By Connor Lynch
BROWNSVILLE — After a long night in the barn — arriving at midnight and starting milking at 2 a.m. — dairy farmer Derek Buchner was ready for breakfast and sleep. The 31-year-old pulled up to the milkhouse in his pickup truck at his Brownsville-area farm in Oxford County at 7:15 a.m.
He went in to grab some milk for breakfast. He left his white 2012 Chevrolet Silverado, about four feet away, with the engine running.
He wasn’t out there for more than a few minutes when another truck drove the 100 or so metres up the lane. A passenger hopped out and the truck drove off. Buchner poked his head out and saw someone sitting behind the wheel of his truck. At first he thought it might be one of his nephews, then saw it was a strange, young woman. The thought struck: “She’s stealing my truck!”
He ran outside as the truck pulled away and grabbed two door handles on the driver’s side. With one hand on each handle, Buchner held on as the truck made a U-turn on the frozen gravel laneway and straightened out, heading for the road. The doors flew open as it turned. He held on for dear life.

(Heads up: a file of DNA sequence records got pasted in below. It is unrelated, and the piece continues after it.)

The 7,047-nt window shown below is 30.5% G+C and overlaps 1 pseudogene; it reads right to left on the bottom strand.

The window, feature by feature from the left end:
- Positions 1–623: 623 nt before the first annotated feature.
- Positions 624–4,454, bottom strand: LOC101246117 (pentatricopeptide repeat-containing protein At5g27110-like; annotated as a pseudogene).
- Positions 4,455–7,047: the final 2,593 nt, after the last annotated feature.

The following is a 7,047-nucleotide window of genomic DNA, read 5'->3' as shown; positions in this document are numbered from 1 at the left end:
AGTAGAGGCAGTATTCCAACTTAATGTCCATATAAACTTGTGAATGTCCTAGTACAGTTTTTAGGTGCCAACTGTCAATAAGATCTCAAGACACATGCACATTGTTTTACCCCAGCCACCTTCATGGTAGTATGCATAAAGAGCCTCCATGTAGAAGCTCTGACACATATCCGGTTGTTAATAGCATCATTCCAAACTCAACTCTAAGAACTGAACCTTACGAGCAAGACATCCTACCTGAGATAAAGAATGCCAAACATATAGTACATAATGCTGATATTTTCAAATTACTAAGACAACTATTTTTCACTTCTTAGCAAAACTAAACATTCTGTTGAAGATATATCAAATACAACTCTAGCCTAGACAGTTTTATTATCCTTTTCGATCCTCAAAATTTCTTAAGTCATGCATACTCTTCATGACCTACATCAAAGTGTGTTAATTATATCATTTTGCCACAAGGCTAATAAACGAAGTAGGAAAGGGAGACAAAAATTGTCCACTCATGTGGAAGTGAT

“It was all I could do to keep my feet under me,” he later recalled. He ran alongside the truck in the running shoes he wears to the barn. A frightened Buchner yelled at the driver to stop. The terrified driver yelled to let go. But he couldn’t. At this speed he would go flying.
After pulling through the turn, the truck stopped after carrying the farmer for 80 feet. Buchner reached in and grabbed the keys. The shaken young woman explained that she needed a truck because she had no way to get home. Buchner pulled out his cellphone and called his uncle who happened to be in the house. When he arrived, she tried to make a run for it, trying to squeeze past Buchner on the driver’s side. But Buchner caught her by her coat. His uncle stood in front of her, holding her by the arms and trying to get her to calm down as she yelled for him to let her go. Buchner called police.
“It was quite the experience,” he said. He was shook up but not scraped up. “Could’ve ended a lot worse, for sure.” With the benefit of hindsight, Buchner said he wouldn’t do it again.
“It’s just a truck. That’s what you have insurance for. It was just a reaction. I didn’t even really think about what I was doing.”
OPP charged 29-year-old Brittney Partlo, of Ingersoll, with theft of a motor vehicle. She was to appear in court in Woodstock.
WESTERN ONTARIO: Farmer stops truck theft by hanging on to truck for dear life
By Connor Lynch